Audrey Dwyer gets mythic as Black Medea.
LATE By Marcia Johnson and BLACK MEDEA by Wesley Enoch (Obsidian). At Berkeley Street Theatre (26 Berkeley). To October 5. $20-?$30. 416-?368-?3110. See Continuing. Rating: NNN
Losing a lover hits everyone hard, but not everyone reacts in the same fashion. In Obsidian Theatre's double bill, Marcia Johnson's Late turns loss into a bittersweet romantic comedy; Wesley Enoch's Black Medea takes its deserted central character into inexorable tragedy.
In Late, the troubled Donna (Sabryn Rock) has to deal with Carol, a pushy new tenant (Edwige Jean-Pierre) who's sublet a basement apartment from touring musician Locksley (Mazin Elsadig). Johnson's sharp dialogue makes the comedy ring true; the best scenes are between the nervously comic Carol, who doesn't know the meaning of personal space, and the restrained Donna, lost in memories of her husband.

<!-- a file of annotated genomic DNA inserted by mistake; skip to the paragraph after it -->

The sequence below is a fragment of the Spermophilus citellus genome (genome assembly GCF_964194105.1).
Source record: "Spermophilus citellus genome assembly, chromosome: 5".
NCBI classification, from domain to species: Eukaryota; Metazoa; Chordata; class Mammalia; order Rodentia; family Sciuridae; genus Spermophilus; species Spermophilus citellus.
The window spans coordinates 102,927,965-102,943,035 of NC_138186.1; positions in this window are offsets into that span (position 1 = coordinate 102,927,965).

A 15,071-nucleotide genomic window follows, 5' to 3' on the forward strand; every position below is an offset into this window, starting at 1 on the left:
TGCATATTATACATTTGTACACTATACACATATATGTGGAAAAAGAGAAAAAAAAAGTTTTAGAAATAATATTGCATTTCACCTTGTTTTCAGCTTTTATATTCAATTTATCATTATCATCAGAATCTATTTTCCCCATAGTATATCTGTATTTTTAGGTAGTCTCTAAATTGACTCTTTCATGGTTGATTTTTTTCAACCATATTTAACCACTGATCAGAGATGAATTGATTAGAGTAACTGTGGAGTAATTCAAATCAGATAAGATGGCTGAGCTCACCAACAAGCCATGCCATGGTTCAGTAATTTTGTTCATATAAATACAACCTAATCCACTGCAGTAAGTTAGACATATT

Director Marjorie Chan brings clarity to the time shifts in the story, and her timing in the scene changes gives a lesson in comic pacing.
The tone shifts abruptly in Black Medea, which turns the classic Greek story into a poetic Australian Aboriginal tale. The tribal Medea (Audrey Dwyer) seeks a new, sophisticated life by wedding Jason (Lindsay Owen Pierre), "a city black" who becomes as uncaring about Medea as he is about the land he rapes for its resources.
The narrating chorus (Mariah Inger and Tiffany Martin) represents that land, and at first are imaginary figures in the minds of Jason and Medea. But this haunting pair soon become more distinct as they work their seductions on the couple.
Enoch's version of the story includes snapshot tableaux of the past, of Jason and Medea in happier times.
Director Philip Akin doesn't always capture the script's power, but he tightens the story's finale with a mesmerizing chill as Dwyer and the chorus throw themselves into an unnerving dance, winding themselves into a ritual madness that leads to murder - a murder, strikingly, not for revenge but to end a long cycle of abuse.
Tamara Marie Kucheran's clever set gives Late a nicely modern twist, while her swivelling, corrugated metal panels in Black Medea lend the tale a backcountry, time-worn feel. Richard Lee's sound design is just as intriguing.